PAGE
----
The Project Stakeholder Analysis Process



Aurangzeb Z. Khan

Department of Management Sciences
COMSATS Institute of Information Technology
Islamabad, Pakistan


Miroslaw J. Skibniewski and John H. Cable

Project Management Center for Excellence
James A. Clark School of Engineering
University of Maryland
College Park, Maryland, USA




A general consensus prevails in the project management community that stakeholders are a prime critical success factor on all pro­­jects, especially on large and in technical and managerial perspective complex ones such as those often encountered in construction and civil infrastructure development. Conse­quently, in order to boost project performance, reduce risk to projects, and to realize to the maximum attainable ex­tent the benefits brought about by the pro­jects after their completion, it is imperative to manage and engage the stake­holders profession­ally and effectively over the project life-cycle. A thorough stakeholder analysis constitutes the foundation of effective stake­hol­der manage­ment and engagement.

The importance of stakeholder analysis is now widely acknowledged and used in practice. Though its application across the project category spectrum, including on con­struc­tion and civil infrastructure development projects is widespread, there still appears to exist a need to further educate project owners, planners and other key decision-makers about unexplored possibilities offered by the stakeholder analysis process and how its practical usefulness can be enhanced. What seems to be lacking at present is a rigorous analy­tical framework which incorporates a set of integrated and sophisticated tools capable of de­li­vering detailed and multi-dimensional insights about project stakeholders with a consistently high level of accuracy over time.

Based on their research on the subject of project stakeholder manage­ment and enga­ge­ment, their decades of experience with projects, and a careful study of existing stakeholder analysis approaches and tools contained in avail­able docu­mentation taken from numerous large and complex projects undertaken in several project categories and across the globe, the authors present in this paper a compre­hen­sive project stakeholder analysis process framework which they believe can supplement and add value to existing approaches used by projects to analyze their stake­hol­ders. Themes discussed include the process bene­fits, challenges and constraints, and the importance of having an enabling environment and acquisition of quality informa­tion on project stake­hol­ders for the analysis to deliver optimal results. Highlighted in this paper are five powerful stakeholder analysis tools which, if applied in a coordinated manner, may deliver all the salient insights and knowledge needed by projects to effectively manage and engage their stakeholders over their life-cycles. These tools are the Stakeholder SWOT-Analysis, the Stake­holder Attribute Analysis, the Stakeholder Issues & Complications Ana­ly­sis, Stake­holder Scoring Models, and the Stakeholder Scenarios & Project Impact Analysis.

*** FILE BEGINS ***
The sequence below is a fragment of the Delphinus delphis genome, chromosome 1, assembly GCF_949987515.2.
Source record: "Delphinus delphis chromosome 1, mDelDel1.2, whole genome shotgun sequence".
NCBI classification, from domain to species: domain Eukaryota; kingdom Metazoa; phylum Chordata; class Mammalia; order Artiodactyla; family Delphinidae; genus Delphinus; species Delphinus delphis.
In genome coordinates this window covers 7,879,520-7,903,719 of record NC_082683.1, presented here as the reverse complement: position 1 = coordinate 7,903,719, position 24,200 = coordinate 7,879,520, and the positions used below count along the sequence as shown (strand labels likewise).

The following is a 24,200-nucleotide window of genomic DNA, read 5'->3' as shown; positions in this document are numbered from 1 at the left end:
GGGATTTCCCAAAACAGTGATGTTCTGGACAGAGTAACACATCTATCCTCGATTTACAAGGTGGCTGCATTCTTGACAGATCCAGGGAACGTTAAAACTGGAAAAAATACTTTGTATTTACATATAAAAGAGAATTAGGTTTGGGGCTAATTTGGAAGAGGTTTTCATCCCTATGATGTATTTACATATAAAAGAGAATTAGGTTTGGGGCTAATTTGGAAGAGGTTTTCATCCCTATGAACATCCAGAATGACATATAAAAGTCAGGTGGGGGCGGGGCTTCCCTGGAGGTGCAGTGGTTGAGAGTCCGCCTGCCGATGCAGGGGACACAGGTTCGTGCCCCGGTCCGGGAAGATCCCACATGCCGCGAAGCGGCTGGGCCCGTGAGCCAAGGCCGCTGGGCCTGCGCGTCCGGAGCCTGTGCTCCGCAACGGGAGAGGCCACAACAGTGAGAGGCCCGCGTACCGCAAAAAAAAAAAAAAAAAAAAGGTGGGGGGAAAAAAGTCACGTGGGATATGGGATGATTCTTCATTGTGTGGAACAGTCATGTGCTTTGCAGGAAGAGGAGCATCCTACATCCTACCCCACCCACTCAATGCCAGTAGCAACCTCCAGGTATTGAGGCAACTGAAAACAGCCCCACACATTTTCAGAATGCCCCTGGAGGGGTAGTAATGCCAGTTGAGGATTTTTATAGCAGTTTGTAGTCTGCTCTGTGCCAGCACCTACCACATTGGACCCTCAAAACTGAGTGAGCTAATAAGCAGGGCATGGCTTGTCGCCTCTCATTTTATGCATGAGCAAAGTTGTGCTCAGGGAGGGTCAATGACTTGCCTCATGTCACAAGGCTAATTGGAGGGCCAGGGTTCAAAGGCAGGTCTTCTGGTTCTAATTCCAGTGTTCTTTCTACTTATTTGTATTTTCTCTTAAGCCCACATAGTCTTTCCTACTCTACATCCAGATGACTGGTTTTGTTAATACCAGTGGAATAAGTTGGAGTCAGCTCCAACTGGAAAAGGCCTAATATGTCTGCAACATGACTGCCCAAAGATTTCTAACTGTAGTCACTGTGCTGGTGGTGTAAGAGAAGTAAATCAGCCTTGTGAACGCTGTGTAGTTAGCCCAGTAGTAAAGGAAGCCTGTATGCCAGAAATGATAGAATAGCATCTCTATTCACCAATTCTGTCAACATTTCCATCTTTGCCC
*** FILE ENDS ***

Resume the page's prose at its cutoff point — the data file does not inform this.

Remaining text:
Through their research the authors hope to motivate projects to improve the quality of their stakeholder analysis. A robust stakeholder analysis will serve the inte­rests of the projects significantly in the sense that it can reduce the risk of conflicts occurring between projects and their stakeholders and also provide projects with guidance how to respond appropriately in the event that con­flicts with stakeholders do occur over the project life-cycle. The interests of the stakeholders will also be served accordingly.

Introductory Comments

Stakeholder analysis has been an integral part of the project planning process for decades. Many documented examples taken from actual projects undertaken in fields as diverse as water resource management, forestry, social development, mining, urban regeneration and con­struc­tion and civil infrastructure, some dating back to the early 1990s, were discovered by the authors while researching for this paper. Interestingly, most of the stakeholder analyses reviewed are actually quite recent speci­mens, having appeared after the advent of the new millen­nium with increasing frequency of appearance as well as complexity of con­tent over time. Presumably, this reflects an increa­sing awareness of the importance of stake­­hol­ders on pro­jects and broad concurrence among project key decision-makers of the need for understand­ing them and managing and engaging them effectively. In fact, stakeholder analysis is almost a universal feature on all projects today.

It is now generally accepted that project stakeholders basically fall into two major categories: The ‘primary stake­hol­ders’ which encompasses all those entities having contractual obliga­tions or some legal responsibility towards the project, and the ‘secondary stakeholders’ which include all those entities having neither contractual obligations nor legal responsibility to the project but which are affected by it directly or indirectly in some way or the other, and posi­tively or negatively, or both, over time. Examples of key primary stakeholders typically en­coun­tered on large and complex projects, as in construction and civil infrastructure de­ve­lop­ment, are the pro­ject owner or client, steering committee, financers, designers, consul­tants, contractors and sub-contrac­tors, vendors, project manager and project team, and govern­ment agencies involved in the pro­ject. More significant secondary stakeholders on such projects would usually include affect­ed local communities, civic and professional organizations, advocacy groups and environ­men­talists, media and academia, and some government agencies. All stakeholders have their respective interests in and views of the project and these can vary widely and change over time.